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Your 6 Year Old Child: Emotional Development

A look at how your 6-year-old will mature emotionally

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Boy concentrating on drawing.
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Like many phases of child development, the period of 6-year-old development is characterized by contradictions. A 6-year-old child will have his foot more firmly in the big-kid years. At the same time, he will still experience the insecurity that comes from stepping more into the big wide world without the constant comfort of mom and dad. As he increasingly experiences school, play dates, birthday parties, and other activities without a parent, he may want and need more attention and comfort at home.

Emotional Awareness
Six-year-olds will become more aware of emotions -- both their own as well as those of others. They may understand sophisticated concepts such as how to be careful about not hurting someone’s feelings by, say, saying something critical about them directly to that person.

Confidence and Insecurity
For many 6-year-olds, the center of the universe will, for all intents and purposes, still be them. Six-year-olds will regale others with stories about themselves, and will naturally expect others to be as interested in them as they are. They will be proud of their accomplishments and talents, and will want to share their artwork, physical abilities, and other things about themselves that they feel make them stand out and be special. It will be up to parents to guide children and teach them about the fine line between confidence and boasting.

At the same time, they will feel insecure, and will want praise from others. Six-year-olds may want to do things perfectly, and may be hard on themselves if their performance isn’t as good as they wanted it to be (if they lose at a game or can’t seem to get a picture to look just the way they wanted it to, for instance). They will want to fit in, and will want their friends at school to approve of the things they do. Six-year-olds may have a hard time accepting criticism or admonishments, and may be more sensitive to discipline.

Much of this insecurity will stem from a 6-year-old’s natural move toward independence. Parents can help by being aware of this push and pull, and can help their child feel better about forging ahead more on their own by providing a comforting atmosphere at home where kids can feel secure in daily routines and reassurances of love and understanding.

Inflexibility and Preferences
Six-year-olds will often see things as black and white and will express strong opinions about things. They may go from elation about something to absolute unhappiness if something doesn’t go their way. They may see something as good and something else as bad, and will have trouble seeing the middle ground.

This kind of thinking is common for 6-year-olds, who are trying to organize and categorize the world around them. Pigeon-holing something into a category can help 6-year-olds make sense of it, and it can help them feel like they can master unknown and new experiences. Parents can help by gently steering kids toward nuanced thinking, by suggesting that they see things from other points of view -- a skill they will naturally acquire as they grow older.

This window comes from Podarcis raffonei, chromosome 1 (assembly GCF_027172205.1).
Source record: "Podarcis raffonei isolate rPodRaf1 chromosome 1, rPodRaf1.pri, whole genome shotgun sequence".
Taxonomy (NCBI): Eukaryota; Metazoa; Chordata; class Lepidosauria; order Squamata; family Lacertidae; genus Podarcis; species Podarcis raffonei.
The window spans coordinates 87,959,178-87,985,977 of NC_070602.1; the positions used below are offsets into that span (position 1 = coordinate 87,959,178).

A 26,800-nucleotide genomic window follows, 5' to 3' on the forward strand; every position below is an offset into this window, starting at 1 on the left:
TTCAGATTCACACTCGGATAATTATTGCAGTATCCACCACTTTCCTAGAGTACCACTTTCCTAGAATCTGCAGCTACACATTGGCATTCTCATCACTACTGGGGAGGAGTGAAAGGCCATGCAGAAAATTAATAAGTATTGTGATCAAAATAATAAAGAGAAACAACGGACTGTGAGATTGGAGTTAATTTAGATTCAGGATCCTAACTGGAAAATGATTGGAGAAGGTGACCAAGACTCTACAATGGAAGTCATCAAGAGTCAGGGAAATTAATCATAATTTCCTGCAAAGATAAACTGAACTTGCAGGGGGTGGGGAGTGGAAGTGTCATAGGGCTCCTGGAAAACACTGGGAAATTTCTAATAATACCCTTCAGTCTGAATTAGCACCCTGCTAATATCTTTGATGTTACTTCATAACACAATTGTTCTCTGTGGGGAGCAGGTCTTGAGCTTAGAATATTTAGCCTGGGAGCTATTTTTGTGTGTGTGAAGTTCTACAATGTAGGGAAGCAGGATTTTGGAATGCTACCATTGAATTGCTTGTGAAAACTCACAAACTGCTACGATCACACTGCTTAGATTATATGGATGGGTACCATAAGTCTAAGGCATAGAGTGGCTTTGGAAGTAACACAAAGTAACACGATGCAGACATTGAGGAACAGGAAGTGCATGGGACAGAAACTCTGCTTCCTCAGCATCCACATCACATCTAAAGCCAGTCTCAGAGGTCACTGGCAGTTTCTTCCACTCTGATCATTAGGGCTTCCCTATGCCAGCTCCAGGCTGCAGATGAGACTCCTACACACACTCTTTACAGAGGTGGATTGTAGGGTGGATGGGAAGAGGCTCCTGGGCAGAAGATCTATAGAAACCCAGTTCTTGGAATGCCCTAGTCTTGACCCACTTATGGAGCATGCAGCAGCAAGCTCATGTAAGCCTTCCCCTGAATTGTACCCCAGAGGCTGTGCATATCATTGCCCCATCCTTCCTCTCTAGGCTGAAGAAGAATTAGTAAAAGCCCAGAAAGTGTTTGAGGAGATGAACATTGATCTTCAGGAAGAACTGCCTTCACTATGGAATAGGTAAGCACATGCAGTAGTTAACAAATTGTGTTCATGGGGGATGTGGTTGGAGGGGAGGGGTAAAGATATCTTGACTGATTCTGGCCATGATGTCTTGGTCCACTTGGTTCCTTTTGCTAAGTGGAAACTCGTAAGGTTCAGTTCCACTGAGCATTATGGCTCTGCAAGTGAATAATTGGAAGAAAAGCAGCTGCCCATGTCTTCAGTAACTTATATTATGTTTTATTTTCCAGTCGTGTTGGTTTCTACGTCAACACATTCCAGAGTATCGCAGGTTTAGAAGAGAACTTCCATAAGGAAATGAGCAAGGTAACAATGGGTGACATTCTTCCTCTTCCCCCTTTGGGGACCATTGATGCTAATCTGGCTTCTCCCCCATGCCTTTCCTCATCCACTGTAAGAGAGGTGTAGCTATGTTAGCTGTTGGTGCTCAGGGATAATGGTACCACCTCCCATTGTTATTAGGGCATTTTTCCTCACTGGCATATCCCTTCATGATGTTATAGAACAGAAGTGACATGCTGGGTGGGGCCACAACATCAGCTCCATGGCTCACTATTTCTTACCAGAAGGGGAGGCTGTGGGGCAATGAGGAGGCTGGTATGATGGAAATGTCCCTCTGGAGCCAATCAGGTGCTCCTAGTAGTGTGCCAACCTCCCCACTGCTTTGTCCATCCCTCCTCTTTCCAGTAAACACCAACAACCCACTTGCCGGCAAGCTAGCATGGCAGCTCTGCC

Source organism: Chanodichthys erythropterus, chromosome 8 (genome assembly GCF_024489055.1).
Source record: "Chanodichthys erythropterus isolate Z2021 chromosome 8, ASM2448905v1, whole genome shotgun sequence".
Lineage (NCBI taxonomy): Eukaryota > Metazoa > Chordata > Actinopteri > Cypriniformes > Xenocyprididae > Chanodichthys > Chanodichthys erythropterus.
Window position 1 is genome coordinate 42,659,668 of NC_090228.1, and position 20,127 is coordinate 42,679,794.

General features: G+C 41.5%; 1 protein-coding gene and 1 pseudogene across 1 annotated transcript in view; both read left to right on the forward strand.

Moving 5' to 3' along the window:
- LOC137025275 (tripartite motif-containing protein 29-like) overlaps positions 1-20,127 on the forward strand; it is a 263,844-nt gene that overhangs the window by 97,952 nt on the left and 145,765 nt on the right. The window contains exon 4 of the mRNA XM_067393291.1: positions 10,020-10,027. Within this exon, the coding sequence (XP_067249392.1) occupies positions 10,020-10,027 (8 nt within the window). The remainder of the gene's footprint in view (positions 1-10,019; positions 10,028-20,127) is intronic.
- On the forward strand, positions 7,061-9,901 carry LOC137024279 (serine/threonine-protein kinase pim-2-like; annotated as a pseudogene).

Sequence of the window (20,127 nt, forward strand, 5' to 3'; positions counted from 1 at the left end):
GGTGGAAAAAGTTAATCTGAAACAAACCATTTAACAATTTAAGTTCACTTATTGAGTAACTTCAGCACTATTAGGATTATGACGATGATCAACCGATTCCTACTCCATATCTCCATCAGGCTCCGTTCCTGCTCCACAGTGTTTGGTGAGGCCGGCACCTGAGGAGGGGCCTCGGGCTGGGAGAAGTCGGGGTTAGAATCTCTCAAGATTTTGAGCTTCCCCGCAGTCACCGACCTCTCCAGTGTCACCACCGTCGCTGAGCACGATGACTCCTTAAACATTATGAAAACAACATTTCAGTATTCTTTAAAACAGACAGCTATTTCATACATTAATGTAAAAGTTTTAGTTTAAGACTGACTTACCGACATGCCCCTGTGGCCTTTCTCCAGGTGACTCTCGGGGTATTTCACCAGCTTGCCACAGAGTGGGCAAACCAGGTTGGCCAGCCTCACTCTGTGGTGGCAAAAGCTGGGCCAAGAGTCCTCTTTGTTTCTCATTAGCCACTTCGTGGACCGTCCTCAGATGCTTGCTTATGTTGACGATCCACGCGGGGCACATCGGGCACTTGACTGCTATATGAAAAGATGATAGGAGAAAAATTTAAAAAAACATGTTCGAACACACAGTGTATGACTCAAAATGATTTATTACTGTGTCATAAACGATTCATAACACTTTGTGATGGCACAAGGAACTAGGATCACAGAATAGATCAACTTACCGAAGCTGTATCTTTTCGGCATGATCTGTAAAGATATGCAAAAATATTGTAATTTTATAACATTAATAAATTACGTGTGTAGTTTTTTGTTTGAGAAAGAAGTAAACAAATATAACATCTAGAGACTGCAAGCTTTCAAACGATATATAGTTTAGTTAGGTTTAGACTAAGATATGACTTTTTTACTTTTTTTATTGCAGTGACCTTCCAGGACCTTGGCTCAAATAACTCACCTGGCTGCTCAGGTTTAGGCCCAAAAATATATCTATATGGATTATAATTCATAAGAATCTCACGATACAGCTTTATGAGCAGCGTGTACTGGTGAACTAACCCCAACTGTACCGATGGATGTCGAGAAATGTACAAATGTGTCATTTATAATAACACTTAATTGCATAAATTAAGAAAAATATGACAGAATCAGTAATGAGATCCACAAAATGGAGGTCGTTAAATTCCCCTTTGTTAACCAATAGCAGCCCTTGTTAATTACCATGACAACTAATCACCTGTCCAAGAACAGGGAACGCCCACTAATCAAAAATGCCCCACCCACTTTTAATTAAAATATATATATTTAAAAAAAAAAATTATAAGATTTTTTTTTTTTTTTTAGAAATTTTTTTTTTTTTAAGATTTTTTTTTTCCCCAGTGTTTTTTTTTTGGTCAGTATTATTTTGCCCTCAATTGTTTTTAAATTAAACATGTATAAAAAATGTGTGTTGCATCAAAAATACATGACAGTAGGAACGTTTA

Privacy
Six-year-olds may begin to express a desire for privacy when they dress or undress (although many will still enjoy bath time with a parent close by and will ask mom or dad to wash their hair). Children this age may begin to get curious about their own bodies, gender and sex, and you can expect questions about where babies come from.

Independence
Six-year-olds are increasingly engaging in activities without their parents. But as they transition toward increasing independence, they will rely more on the security of home, routines, parents, and friends. Predictable routines such as nighttime rituals, after-school activities and regular play dates with friends will be important for 6-year-olds; for them, these regular activities and relationships will provide the security they need as they encounter unfamiliar challenges and experiences.

Children this age may also increasingly express a desire to choose their own clothes, wash themselves, and comb their own hair. Parents can help encourage this independent self-care and offer some guidance and help (by letting kids wash themselves and “helping” at the end or suggesting a sweater and tights if it’s too cold to go to school in just a favorite frilly skirt, for instance).

Separation anxiety may still be an issue for some 6-year-olds, but it will become less intense as children naturally form stronger bonds with friends and teachers at school and become accustomed to spending more time away from home.


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